The Importance of People in schools

By Graham Moore


Before I start excuse the numbers in this opening paragraph, I know it’s bad grammar, but I want to illustrate my point! The average secondary school has around 1,000 students with getting on for almost 100 staff with varying roles. That is 1,100 people bumping into each other, passing by each other, not noticing each other – every day! Each one of those human beings, young & old can therefore have 1,099 possible relationships with the rest of their community. This in turn means that the average school has the potential for its community to share 1,208,900 relationships!

The staggering reality of this fact is difficult to process initially because this number of relationships is improbable, unlikely, impractical, etc, etc. Consider this though, would it be useful, is it impossible, what would the advantages be of every person in a school having a positive relationship with every other person in that school? It is just not possible, there is not enough time, what about lessons? Schools are the number one ‘People’ business in society, nationally and globally.

Take your cynic’s glasses off for a second, forget everything you know about schools and teaching, and just for a second join me in reimagining what education could look and feel like. Having run literally hundreds of professional development workshops over the past twenty years, it never ceases to amaze me just how many teachers think that spending time reflecting on the importance of relationships is not a priority for them? Can you imagine what schools and their communities would be like if the central ethos was focused on loving, respectful relationships with every person?

Can you just for a second imagine the impact it would have on the self-esteem of students; on the mental health of our young people; on the job satisfaction of our school staff; on the incredibly positive impact this focus would eventually have on society? The implications are mind-blowing. Investing time, effort, love and creativity into creating a people centred curriculum that was supported by a professional infrastructure of training and development would in time save the NHS, the criminal justice system, the country as a whole billions of pounds.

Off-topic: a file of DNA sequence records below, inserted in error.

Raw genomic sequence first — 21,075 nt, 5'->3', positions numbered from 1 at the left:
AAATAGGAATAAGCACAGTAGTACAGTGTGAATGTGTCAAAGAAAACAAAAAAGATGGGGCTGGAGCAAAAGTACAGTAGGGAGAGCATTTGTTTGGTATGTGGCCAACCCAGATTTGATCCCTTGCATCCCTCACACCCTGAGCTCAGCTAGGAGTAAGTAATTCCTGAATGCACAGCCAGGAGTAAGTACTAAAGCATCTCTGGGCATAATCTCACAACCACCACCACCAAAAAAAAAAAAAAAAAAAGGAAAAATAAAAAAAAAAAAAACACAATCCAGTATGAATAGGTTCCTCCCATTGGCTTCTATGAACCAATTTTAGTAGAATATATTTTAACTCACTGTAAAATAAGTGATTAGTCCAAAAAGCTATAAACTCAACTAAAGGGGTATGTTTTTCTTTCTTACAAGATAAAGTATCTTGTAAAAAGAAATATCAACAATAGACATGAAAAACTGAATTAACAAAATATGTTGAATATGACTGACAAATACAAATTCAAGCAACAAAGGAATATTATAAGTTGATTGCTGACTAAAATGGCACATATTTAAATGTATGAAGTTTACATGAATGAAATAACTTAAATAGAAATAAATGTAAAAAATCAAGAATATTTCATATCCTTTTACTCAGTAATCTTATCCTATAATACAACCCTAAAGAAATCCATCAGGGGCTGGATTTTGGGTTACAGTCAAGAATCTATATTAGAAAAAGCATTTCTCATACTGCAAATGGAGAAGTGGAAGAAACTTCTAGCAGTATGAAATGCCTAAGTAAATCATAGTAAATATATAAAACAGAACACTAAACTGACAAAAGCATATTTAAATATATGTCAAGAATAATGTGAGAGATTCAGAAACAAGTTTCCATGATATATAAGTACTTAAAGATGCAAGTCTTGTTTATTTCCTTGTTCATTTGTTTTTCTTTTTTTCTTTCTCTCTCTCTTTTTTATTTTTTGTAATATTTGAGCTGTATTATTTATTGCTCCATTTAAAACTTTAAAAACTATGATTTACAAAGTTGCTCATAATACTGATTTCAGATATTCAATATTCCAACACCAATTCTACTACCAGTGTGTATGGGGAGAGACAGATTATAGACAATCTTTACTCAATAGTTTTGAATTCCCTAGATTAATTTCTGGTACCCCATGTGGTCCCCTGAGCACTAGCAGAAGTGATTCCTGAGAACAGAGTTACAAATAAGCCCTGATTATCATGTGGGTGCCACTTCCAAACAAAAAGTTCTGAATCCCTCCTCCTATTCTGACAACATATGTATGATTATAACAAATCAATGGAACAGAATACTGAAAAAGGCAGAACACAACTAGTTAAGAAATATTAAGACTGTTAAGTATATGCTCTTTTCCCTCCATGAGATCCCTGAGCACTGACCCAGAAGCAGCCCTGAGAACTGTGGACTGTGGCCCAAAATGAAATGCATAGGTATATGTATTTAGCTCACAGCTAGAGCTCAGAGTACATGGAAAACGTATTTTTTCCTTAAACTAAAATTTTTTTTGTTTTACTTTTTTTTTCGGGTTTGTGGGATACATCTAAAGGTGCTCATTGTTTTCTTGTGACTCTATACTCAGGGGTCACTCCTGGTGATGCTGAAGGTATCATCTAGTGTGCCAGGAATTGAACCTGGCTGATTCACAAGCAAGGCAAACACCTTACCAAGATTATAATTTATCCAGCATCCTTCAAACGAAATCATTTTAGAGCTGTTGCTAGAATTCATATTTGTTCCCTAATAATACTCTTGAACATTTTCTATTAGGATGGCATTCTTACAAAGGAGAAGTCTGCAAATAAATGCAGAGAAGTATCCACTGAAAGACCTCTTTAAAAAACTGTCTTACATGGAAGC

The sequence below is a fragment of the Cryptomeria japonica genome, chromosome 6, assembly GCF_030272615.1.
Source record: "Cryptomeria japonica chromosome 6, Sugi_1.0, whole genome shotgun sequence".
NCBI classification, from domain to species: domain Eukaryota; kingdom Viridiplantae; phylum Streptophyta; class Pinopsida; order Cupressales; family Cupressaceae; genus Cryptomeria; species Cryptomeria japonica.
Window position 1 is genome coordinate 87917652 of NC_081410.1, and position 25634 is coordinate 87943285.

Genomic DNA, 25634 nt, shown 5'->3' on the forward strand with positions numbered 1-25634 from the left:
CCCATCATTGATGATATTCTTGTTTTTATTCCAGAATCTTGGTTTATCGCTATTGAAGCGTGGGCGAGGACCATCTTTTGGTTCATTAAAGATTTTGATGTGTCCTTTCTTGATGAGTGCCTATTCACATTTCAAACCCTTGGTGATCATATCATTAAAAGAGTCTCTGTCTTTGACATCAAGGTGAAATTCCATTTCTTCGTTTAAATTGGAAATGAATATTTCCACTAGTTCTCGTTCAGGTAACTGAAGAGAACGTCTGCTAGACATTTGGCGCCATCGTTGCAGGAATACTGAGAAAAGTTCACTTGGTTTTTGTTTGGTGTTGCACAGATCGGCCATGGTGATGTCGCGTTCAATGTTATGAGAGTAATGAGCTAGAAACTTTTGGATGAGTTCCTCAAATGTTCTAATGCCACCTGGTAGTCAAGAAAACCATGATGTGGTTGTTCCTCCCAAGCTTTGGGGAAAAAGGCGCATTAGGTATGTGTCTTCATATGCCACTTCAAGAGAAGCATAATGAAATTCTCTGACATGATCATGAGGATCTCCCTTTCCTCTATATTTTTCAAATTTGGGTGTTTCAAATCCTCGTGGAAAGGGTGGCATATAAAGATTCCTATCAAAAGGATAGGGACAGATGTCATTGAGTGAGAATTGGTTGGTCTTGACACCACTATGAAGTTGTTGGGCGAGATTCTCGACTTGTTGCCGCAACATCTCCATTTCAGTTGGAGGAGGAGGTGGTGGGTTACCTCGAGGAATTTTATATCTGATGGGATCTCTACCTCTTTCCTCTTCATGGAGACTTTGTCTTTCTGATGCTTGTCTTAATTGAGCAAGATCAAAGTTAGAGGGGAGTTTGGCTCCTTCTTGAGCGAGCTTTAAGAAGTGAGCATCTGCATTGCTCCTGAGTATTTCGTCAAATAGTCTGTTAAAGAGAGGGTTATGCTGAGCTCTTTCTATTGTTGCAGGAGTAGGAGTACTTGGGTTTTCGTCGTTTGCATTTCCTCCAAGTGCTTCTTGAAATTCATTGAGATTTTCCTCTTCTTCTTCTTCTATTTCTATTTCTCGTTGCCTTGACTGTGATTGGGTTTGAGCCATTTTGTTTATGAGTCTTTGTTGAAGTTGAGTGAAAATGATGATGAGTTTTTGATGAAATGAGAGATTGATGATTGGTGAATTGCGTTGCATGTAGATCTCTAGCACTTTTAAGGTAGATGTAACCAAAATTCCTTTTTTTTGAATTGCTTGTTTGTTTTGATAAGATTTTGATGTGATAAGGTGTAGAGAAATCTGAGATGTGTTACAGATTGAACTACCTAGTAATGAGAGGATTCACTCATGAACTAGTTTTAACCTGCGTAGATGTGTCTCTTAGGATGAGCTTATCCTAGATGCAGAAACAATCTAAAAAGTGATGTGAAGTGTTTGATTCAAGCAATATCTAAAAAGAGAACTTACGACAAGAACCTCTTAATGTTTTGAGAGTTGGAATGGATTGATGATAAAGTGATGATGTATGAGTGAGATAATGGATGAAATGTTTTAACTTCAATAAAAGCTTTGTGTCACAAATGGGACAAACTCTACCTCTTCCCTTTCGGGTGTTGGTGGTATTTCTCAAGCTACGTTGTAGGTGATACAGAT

Schools, teaching, education – whatever you want to call them are the biggest people business in the world. They are the foundation blocks on which our societies are built or at least could and should be. With the incredible strides made in science to understand the brain, neuroscience, detachment theories, child psychology, learning styles, cognitive development amongst the myriad of other astonishing discoveries, why oh why can we not spend more time in schools developing ‘people’ skills. Let’s eradicate the perception that these are ‘soft’ skills and teach communication, cooperation, collaboration and teamwork until the age of eighteen as avidly and as passionately as our Prime Minister wants us teach mathematics!

Can you imagine how our business leaders and communities would respond to generation after generation of emotionally literate, rational thinking, problem solving compassionate young people. The difference this type of applicant would make to our workplaces, industries and dare I say GNP? All of this is possible, trust me. We simply need to change our perspective and perceptions from what education is to what it could be. People matter.

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